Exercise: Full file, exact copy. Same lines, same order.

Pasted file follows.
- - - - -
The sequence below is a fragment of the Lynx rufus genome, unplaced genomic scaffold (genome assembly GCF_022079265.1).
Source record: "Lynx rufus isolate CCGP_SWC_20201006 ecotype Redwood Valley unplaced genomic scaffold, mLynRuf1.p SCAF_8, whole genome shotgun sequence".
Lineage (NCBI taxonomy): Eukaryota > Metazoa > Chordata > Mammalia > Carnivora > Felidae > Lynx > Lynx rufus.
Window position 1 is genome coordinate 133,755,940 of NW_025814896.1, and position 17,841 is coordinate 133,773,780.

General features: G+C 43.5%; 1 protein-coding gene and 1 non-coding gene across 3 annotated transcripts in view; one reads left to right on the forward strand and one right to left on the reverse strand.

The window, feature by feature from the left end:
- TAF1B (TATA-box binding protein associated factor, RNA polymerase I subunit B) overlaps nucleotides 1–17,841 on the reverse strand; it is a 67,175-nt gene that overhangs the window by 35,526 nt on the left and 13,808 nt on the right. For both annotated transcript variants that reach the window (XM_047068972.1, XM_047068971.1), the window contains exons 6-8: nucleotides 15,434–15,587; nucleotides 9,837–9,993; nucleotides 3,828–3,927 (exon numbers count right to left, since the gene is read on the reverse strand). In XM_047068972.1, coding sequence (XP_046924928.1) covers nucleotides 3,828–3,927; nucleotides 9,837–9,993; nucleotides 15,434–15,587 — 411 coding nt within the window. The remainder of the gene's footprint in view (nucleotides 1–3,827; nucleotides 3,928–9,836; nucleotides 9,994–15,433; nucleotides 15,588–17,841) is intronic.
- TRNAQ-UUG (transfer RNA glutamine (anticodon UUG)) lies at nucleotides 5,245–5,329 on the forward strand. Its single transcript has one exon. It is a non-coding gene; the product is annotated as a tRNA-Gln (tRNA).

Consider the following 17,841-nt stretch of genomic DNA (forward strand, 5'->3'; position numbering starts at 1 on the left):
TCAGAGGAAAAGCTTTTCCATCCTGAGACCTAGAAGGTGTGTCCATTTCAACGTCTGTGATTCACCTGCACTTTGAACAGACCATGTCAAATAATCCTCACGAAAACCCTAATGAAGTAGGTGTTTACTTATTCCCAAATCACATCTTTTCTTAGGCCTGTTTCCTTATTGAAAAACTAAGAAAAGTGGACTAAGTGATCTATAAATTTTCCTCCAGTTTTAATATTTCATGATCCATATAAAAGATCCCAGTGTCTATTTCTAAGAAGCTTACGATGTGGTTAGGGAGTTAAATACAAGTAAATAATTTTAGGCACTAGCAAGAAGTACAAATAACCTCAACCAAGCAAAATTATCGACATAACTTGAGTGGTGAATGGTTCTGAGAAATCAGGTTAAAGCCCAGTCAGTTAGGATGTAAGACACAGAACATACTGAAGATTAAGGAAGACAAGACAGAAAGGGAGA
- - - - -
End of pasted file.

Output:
The sequence below is a fragment of the Lynx rufus genome, unplaced genomic scaffold (genome assembly GCF_022079265.1).
Source record: "Lynx rufus isolate CCGP_SWC_20201006 ecotype Redwood Valley unplaced genomic scaffold, mLynRuf1.p SCAF_8, whole genome shotgun sequence".
Lineage (NCBI taxonomy): Eukaryota > Metazoa > Chordata > Mammalia > Carnivora > Felidae > Lynx > Lynx rufus.
Window position 1 is genome coordinate 133,755,940 of NW_025814896.1, and position 17,841 is coordinate 133,773,780.

General features: G+C 43.5%; 1 protein-coding gene and 1 non-coding gene across 3 annotated transcripts in view; one reads left to right on the forward strand and one right to left on the reverse strand.

The window, feature by feature from the left end:
- TAF1B (TATA-box binding protein associated factor, RNA polymerase I subunit B) overlaps nucleotides 1–17,841 on the reverse strand; it is a 67,175-nt gene that overhangs the window by 35,526 nt on the left and 13,808 nt on the right. For both annotated transcript variants that reach the window (XM_047068972.1, XM_047068971.1), the window contains exons 6-8: nucleotides 15,434–15,587; nucleotides 9,837–9,993; nucleotides 3,828–3,927 (exon numbers count right to left, since the gene is read on the reverse strand). In XM_047068972.1, coding sequence (XP_046924928.1) covers nucleotides 3,828–3,927; nucleotides 9,837–9,993; nucleotides 15,434–15,587 — 411 coding nt within the window. The remainder of the gene's footprint in view (nucleotides 1–3,827; nucleotides 3,928–9,836; nucleotides 9,994–15,433; nucleotides 15,588–17,841) is intronic.
- TRNAQ-UUG (transfer RNA glutamine (anticodon UUG)) lies at nucleotides 5,245–5,329 on the forward strand. Its single transcript has one exon. It is a non-coding gene; the product is annotated as a tRNA-Gln (tRNA).

Consider the following 17,841-nt stretch of genomic DNA (forward strand, 5'->3'; position numbering starts at 1 on the left):
TCAGAGGAAAAGCTTTTCCATCCTGAGACCTAGAAGGTGTGTCCATTTCAACGTCTGTGATTCACCTGCACTTTGAACAGACCATGTCAAATAATCCTCACGAAAACCCTAATGAAGTAGGTGTTTACTTATTCCCAAATCACATCTTTTCTTAGGCCTGTTTCCTTATTGAAAAACTAAGAAAAGTGGACTAAGTGATCTATAAATTTTCCTCCAGTTTTAATATTTCATGATCCATATAAAAGATCCCAGTGTCTATTTCTAAGAAGCTTACGATGTGGTTAGGGAGTTAAATACAAGTAAATAATTTTAGGCACTAGCAAGAAGTACAAATAACCTCAACCAAGCAAAATTATCGACATAACTTGAGTGGTGAATGGTTCTGAGAAATCAGGTTAAAGCCCAGTCAGTTAGGATGTAAGACACAGAACATACTGAAGATTAAGGAAGACAAGACAGAAAGGGAGA